The real face of the Affiliate Network, however, are the Affiliate Managers (AMs) and the Business Development Managers. The AMs deal directly with publishers by managing their accounts and advising them on which products to promote. AMs manage hundreds, if not thousands of business relationships. The Business Development Manager’s role involves working one-on-one with advertisers to acquire more products (offers) and also negotiate higher payouts.
What can a publisher expect when signing up with an Affiliate Network? How can a publisher get the most out of an Affiliate Network?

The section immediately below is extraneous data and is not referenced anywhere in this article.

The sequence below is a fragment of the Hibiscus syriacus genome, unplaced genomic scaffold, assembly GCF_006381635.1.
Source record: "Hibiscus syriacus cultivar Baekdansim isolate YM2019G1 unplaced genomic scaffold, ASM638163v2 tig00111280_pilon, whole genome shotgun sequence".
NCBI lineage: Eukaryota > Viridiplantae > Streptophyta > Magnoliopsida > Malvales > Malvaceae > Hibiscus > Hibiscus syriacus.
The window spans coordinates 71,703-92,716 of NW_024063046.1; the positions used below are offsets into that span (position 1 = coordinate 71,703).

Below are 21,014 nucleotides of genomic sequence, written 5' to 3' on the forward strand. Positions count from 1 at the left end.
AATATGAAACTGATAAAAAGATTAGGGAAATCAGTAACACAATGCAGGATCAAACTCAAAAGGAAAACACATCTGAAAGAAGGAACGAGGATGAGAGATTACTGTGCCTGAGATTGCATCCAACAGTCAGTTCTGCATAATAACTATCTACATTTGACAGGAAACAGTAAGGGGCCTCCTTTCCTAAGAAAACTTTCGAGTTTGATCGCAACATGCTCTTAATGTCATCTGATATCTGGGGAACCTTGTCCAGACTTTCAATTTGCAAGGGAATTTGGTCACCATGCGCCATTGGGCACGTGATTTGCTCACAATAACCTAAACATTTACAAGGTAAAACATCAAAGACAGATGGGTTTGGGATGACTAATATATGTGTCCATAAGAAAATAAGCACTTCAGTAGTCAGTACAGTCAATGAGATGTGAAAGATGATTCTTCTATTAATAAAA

First of all, a publisher must complete an application and be interviewed by an Affiliate Manager before being accepted as a publisher into a network. The typical application includes basic information such as contact info, payment info, and general questions about how you plan to promote affiliate offers online. Affiliate networks can receive hundreds of applications each day, so it is a good idea to contact the network via email/phone to ask them how you can have your application approved more quickly. Typically, you can call in, speak with an Affiliate Manager (AM), and you’ll have your application approved within 10 minutes. The AM might ask you questions about how you heard about the Affiliate Network, what type of traffic you run, and you also might be asked to show some of your websites and advertisements to prove that you know what you are doing. Affiliate Networks receive a ton of fraudulent applications (from people overseas who commit illegal fraud by filling out their own affiliate offers to make a few extra bucks), so they will probably really grill you and ask you a lot of questions to make sure you are legitimate. Many times, overseas scam artists will pay American actors to call into the network and conduct the interview with their legitimate sounding American accents. This is just one of the reasons you will be grilled and asked a lot of questions during your interview.